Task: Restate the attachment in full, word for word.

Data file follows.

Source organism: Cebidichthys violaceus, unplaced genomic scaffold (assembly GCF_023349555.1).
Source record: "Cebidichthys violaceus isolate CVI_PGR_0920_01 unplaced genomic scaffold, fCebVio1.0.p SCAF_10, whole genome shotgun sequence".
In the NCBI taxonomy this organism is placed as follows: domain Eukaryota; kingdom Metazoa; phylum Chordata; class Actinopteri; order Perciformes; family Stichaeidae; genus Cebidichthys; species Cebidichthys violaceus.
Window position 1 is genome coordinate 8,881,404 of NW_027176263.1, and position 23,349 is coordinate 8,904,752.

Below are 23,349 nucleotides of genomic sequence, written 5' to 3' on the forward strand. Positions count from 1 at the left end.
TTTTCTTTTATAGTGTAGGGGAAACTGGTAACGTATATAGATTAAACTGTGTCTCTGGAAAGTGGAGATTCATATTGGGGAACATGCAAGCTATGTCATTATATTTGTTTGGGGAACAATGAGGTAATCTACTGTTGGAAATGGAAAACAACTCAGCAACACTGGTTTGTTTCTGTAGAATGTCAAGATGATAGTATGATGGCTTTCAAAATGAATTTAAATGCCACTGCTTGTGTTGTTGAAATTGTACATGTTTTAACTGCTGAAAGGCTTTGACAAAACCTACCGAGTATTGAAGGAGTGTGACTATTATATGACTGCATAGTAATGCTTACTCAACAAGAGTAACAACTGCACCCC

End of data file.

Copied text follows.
Source organism: Cebidichthys violaceus, unplaced genomic scaffold (assembly GCF_023349555.1).
Source record: "Cebidichthys violaceus isolate CVI_PGR_0920_01 unplaced genomic scaffold, fCebVio1.0.p SCAF_10, whole genome shotgun sequence".
In the NCBI taxonomy this organism is placed as follows: domain Eukaryota; kingdom Metazoa; phylum Chordata; class Actinopteri; order Perciformes; family Stichaeidae; genus Cebidichthys; species Cebidichthys violaceus.
Window position 1 is genome coordinate 8,881,404 of NW_027176263.1, and position 23,349 is coordinate 8,904,752.

Below are 23,349 nucleotides of genomic sequence, written 5' to 3' on the forward strand. Positions count from 1 at the left end.
TTTTCTTTTATAGTGTAGGGGAAACTGGTAACGTATATAGATTAAACTGTGTCTCTGGAAAGTGGAGATTCATATTGGGGAACATGCAAGCTATGTCATTATATTTGTTTGGGGAACAATGAGGTAATCTACTGTTGGAAATGGAAAACAACTCAGCAACACTGGTTTGTTTCTGTAGAATGTCAAGATGATAGTATGATGGCTTTCAAAATGAATTTAAATGCCACTGCTTGTGTTGTTGAAATTGTACATGTTTTAACTGCTGAAAGGCTTTGACAAAACCTACCGAGTATTGAAGGAGTGTGACTATTATATGACTGCATAGTAATGCTTACTCAACAAGAGTAACAACTGCACCCC